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Passive income seems like an oxymoron (albeit an intriguing one): how can I earn money while doing nothing? How can anyone earn money while doing nothing?
It turns out that one way to earn money while doing nothing is by investing a sum of money in stocks and mutual funds that reap dividends. And the more you have invested as a shareholder, the bigger your dividend payouts will be.
Dividends are payments made by a corporation to its shareholders out of the profits earned. Dividend income can be in the form of cash, stocks, property, etc. However, not all stocks or mutual funds pay out dividends.
Purchasing stocks and mutual funds that pay out dividends is a great strategy in building a secure financial future for you and your loved ones.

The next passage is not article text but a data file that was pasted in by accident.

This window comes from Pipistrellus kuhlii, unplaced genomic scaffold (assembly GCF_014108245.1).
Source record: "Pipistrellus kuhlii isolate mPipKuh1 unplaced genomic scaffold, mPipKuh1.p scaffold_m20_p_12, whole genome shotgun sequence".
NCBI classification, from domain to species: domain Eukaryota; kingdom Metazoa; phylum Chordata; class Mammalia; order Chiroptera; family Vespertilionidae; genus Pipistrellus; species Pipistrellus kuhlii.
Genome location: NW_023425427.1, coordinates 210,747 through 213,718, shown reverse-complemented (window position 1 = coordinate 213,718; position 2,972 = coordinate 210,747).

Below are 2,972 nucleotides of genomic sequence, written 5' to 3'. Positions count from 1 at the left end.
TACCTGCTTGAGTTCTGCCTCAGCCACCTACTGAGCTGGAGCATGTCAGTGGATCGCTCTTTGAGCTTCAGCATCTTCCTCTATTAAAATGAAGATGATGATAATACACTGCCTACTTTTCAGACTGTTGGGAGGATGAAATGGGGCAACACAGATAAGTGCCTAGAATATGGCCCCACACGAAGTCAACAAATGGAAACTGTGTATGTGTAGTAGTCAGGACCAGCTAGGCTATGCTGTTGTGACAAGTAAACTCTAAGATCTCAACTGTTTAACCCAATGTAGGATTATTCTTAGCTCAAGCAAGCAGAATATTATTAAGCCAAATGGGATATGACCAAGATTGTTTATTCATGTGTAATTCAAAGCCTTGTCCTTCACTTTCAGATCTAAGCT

You can do a search for dividend paying stocks and mutual funds by searching FinViz.com for free and screening for stocks with a certain percentage of dividend yield.
Whether you receive dividends payouts as cash or your dividends are reinvested automatically through a DRIP (Dividend Reinvestment Plan), your dividends are considered income to the IRS.
Qualified Dividends. However, qualified dividend income is not taxed the same as your earned income from a 9 to 5 job reported on your W2 form. For dividends to be qualified under the rules below, the dividends must:
If your dividends do not meet this qualification, then they will be taxed as normal income and subject to the standard tax rates.
Your 1099 form will show the amount of dividend income that is qualified in box 1b.
On December 17, 2010, President Obama signed into law the Tax Relief, Unemployment Insurance Reauthorization and Job Creation Act of 2010, which extended the changes enacted to the taxation of qualified dividends in these two acts for two more years:
The tax on dividends is similar to the long term capital gains tax rate.
Here are the dividend income tax rates for 2013:
|Tax Bracket||Dividend Tax Rate|